will be taking longer than planned, and those icky, oily things marketing
    types say to the people they're trying to impress.=20
    CELLULAR REALITY. Granted, my informal CES field study may have been
    skewed toward the digitally obsessed. Every phone peddler imaginable
    attended the show, along with legions of folks hawking every sort of
    cellular add-on from holsters to waterproof "Aquapac" jackets that let you
    yammer while wind-surfing. Still, I've seen enough to conclude that
    cell-phone callers seem to have evolved two laws for living within the
    realm of distorted cellular reality.=20
    Rule one: If you don't make eye contact with those around you, you can
    speak as loudly as you want and no one will hear. (Memo to the guy in the
    striped shirt in the Las Vegas Airport: I know I appeared to be engrossed
    in my novel, but, really, your wife has every good reason to be annoyed
    with you.)=20
    Rule two: If you become aware that other people are listening to you,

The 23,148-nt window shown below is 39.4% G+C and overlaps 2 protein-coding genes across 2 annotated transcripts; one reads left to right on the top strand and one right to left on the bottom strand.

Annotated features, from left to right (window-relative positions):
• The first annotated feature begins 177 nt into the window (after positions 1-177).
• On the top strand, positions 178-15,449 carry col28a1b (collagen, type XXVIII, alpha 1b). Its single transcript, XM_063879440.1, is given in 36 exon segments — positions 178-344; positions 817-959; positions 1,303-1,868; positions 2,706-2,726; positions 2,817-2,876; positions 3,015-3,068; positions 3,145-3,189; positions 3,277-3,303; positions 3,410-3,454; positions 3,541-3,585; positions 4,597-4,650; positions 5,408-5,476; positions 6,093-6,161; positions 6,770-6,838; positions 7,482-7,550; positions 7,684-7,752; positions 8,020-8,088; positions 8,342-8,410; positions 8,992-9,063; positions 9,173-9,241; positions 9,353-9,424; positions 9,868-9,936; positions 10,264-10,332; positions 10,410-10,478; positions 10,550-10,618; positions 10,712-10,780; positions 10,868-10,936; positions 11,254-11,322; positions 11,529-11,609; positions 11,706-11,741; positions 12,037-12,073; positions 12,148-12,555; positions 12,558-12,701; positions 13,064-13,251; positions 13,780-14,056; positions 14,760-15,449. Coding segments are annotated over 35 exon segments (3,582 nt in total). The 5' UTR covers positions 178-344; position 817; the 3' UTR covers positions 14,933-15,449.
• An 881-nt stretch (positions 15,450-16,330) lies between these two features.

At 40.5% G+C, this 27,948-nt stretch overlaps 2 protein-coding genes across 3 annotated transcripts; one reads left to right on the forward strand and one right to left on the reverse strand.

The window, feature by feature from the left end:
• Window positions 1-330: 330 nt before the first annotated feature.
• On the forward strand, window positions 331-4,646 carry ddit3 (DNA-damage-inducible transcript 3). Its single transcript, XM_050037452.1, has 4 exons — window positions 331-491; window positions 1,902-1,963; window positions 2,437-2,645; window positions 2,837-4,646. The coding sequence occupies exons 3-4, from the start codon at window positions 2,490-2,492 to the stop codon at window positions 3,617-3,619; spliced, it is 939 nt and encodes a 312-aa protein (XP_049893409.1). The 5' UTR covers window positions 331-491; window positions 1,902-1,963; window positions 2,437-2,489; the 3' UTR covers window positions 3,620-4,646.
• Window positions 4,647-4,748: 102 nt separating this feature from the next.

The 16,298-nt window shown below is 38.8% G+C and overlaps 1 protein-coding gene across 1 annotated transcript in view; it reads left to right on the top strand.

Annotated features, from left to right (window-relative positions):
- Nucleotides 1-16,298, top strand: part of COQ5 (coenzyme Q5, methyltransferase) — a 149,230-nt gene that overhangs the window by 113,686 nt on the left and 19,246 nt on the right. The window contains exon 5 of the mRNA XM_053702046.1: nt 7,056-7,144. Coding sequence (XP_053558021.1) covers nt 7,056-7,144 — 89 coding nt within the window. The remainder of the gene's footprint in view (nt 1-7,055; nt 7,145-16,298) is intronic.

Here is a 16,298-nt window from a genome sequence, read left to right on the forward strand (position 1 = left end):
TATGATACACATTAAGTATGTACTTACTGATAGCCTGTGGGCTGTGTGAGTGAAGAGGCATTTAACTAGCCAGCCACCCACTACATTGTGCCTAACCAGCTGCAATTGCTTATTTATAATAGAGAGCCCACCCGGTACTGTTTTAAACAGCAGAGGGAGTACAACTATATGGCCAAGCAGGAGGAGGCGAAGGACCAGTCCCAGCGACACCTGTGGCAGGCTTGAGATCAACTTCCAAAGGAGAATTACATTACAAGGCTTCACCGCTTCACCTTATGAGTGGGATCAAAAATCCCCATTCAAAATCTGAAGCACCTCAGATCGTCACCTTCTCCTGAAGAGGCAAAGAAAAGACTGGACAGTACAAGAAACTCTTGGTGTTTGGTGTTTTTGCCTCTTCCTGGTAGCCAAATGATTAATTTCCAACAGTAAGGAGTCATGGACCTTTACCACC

perform one of several rituals to try and control what they think. For
    instance, you're talking on the cell phone and suddenly become aware that
    you are not alone. Begin bouncing lightly on the balls of your feet while
    looking around. That will signal everyone: "I'm anxious to get off this
    call. I'm really not the type who likes to spend all day on a cell call
    but the other person won't let me go."=20
    Now, let's say you've been caught insipidly wheedling someone to get a
    sale or a favor. Roll your eyes exaggeratedly while doing a half-smirk.
    Even if you keep wheedling, rest assured that everyone will think: "Oh,
    good, he's not nearly the shallow, sycophantic person he sounds like."=20
    LOOSE LIPS. Yet another way to signal an eavesdropper that you are simply
    playing the game is with the withering post-hangup crack. A man behind me
    in a cab line in front of a hotel packed with CES attendees provided a
    good example of this (The names have been changed to protect the
    "Bert? Hey, John Smith here... Hey listen, I hope you realize you are
    welcome to attend our sports event. Or more accurately we NEED you there.